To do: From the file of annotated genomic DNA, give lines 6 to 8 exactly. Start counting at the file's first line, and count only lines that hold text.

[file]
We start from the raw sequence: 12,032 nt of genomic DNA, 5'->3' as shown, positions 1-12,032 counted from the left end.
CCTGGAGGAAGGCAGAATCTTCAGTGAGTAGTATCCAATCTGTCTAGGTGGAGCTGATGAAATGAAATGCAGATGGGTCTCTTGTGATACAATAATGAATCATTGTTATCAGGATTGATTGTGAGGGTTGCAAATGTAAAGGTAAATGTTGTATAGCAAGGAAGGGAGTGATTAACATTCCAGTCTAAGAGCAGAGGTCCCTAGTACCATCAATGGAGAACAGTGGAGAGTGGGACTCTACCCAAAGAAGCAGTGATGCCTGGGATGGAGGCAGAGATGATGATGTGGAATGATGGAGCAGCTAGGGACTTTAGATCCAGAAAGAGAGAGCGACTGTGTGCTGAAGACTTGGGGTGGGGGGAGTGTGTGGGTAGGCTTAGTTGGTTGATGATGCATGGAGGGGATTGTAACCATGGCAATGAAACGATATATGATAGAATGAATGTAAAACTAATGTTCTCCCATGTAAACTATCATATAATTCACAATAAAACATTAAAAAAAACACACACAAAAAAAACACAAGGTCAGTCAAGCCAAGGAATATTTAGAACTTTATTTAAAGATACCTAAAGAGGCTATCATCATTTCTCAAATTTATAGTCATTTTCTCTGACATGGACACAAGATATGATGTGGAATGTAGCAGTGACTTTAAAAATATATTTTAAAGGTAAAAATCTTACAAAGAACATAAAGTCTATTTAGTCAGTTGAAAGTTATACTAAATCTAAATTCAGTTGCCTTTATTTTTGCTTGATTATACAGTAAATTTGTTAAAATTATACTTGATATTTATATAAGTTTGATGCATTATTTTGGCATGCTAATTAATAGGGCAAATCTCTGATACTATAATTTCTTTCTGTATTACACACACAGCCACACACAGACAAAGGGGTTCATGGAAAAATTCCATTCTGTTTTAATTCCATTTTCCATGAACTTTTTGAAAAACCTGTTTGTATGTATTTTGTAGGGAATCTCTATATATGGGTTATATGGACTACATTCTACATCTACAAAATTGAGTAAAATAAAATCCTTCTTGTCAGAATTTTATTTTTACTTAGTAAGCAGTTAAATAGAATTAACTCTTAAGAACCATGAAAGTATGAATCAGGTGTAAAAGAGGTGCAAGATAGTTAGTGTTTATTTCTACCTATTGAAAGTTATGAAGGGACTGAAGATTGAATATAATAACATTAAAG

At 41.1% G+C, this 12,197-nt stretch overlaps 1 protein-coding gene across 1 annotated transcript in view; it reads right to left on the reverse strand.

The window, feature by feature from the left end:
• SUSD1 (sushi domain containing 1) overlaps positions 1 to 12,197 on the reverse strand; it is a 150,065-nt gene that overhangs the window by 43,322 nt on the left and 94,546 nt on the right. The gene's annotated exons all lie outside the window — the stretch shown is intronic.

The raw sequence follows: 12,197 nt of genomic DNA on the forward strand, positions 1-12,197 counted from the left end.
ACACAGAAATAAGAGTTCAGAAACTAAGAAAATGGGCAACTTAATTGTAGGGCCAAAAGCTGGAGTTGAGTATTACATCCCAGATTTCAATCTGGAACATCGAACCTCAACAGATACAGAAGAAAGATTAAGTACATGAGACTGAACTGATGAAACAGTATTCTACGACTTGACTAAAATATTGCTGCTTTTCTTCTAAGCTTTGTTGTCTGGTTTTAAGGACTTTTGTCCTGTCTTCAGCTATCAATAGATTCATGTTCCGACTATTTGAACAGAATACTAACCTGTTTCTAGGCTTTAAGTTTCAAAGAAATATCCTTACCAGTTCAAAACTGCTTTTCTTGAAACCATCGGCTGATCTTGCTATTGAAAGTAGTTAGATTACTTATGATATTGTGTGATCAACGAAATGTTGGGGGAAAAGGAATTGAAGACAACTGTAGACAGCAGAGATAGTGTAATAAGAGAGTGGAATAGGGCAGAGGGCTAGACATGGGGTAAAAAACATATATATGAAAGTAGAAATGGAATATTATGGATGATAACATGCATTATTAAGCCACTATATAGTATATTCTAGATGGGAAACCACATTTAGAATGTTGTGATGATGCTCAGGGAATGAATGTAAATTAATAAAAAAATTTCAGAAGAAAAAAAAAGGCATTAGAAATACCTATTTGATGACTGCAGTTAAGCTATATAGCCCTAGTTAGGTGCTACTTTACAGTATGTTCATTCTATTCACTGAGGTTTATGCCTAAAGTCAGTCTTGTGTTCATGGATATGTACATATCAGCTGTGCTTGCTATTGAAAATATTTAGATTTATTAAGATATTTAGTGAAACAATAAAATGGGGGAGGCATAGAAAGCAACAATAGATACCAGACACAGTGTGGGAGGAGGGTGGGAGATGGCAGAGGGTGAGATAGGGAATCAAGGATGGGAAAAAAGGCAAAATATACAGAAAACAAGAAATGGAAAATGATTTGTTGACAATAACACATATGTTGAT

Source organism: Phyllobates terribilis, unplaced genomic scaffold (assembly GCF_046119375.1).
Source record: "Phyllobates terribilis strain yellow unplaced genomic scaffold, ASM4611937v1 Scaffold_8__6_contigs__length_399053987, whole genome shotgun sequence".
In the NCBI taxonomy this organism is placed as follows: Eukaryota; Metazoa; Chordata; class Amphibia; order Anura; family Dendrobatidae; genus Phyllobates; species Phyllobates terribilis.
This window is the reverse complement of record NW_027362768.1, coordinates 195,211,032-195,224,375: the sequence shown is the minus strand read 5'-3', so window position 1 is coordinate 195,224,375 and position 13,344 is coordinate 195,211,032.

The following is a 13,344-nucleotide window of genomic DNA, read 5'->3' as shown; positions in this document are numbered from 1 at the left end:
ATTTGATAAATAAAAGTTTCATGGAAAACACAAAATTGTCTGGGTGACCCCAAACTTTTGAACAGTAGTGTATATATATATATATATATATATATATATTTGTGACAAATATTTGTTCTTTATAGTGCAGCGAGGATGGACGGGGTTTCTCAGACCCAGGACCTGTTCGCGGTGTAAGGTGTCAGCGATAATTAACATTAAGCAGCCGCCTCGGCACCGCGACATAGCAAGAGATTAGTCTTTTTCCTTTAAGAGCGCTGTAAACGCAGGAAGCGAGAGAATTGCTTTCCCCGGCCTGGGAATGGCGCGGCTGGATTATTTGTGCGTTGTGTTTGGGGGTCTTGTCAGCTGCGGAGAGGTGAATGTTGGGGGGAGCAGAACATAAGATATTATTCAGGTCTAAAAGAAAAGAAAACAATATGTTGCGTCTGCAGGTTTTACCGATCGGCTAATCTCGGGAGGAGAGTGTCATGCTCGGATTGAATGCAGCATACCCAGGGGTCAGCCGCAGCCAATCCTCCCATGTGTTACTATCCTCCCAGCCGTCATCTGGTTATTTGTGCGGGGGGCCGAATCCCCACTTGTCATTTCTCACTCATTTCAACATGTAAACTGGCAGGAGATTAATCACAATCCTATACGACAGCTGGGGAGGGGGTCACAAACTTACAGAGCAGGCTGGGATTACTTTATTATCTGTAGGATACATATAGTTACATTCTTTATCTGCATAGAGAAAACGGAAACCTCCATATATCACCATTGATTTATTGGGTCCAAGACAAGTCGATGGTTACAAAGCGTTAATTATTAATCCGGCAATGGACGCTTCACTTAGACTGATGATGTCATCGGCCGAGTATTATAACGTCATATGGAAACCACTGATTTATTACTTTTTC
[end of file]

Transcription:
The raw sequence follows: 12,197 nt of genomic DNA on the forward strand, positions 1-12,197 counted from the left end.
ACACAGAAATAAGAGTTCAGAAACTAAGAAAATGGGCAACTTAATTGTAGGGCCAAAAGCTGGAGTTGAGTATTACATCCCAGATTTCAATCTGGAACATCGAACCTCAACAGATACAGAAGAAAGATTAAGTACATGAGACTGAACTGATGAAACAGTATTCTACGACTTGACTAAAATATTGCTGCTTTTCTTCTAAGCTTTGTTGTCTGGTTTTAAGGACTTTTGTCCTGTCTTCAGCTATCAATAGATTCATGTTCCGACTATTTGAACAGAATACTAACCTGTTTCTAGGCTTTAAGTTTCAAAGAAATATCCTTACCAGTTCAAAACTGCTTTTCTTGAAACCATCGGCTGATCTTGCTATTGAAAGTAGTTAGATTACTTATGATATTGTGTGATCAACGAAATGTTGGGGGAAAAGGAATTGAAGACAACTGTAGACAGCAGAGATAGTGTAATAAGAGAGTGGAATAGGGCAGAGGGCTAGACATGGGGTAAAAAACATATATATGAAAGTAGAAATGGAATATTATGGATGATAACATGCATTATTAAGCCACTATATAGTATATTCTAGATGGGAAACCACATTTAGAATGTTGTGATGATGCTCAGGGAATGAATGTAAATTAATAAAAAAATTTCAGAAGAAAAAAAAAGGCATTAGAAATACCTATTTGATGACTGCAGTTAAGCTATATAGCCCTAGTTAGGTGCTACTTTACAGTATGTTCATTCTATTCACTGAGGTTTATGCCTAAAGTCAGTCTTGTGTTCATGGATATGTACATATCAGCTGTGCTTGCTATTGAAAATATTTAGATTTATTAAGATATTTAGTGAAACAATAAAATGGGGGAGGCATAGAAAGCAACAATAGATACCAGACACAGTGTGGGAGGAGGGTGGGAGATGGCAGAGGGTGAGATAGGGAATCAAGGATGGGAAAAAAGGCAAAATATACAGAAAACAAGAAATGGAAAATGATTTGTTGACAATAACACATATGTTGAT

Source organism: Phyllobates terribilis, unplaced genomic scaffold (assembly GCF_046119375.1).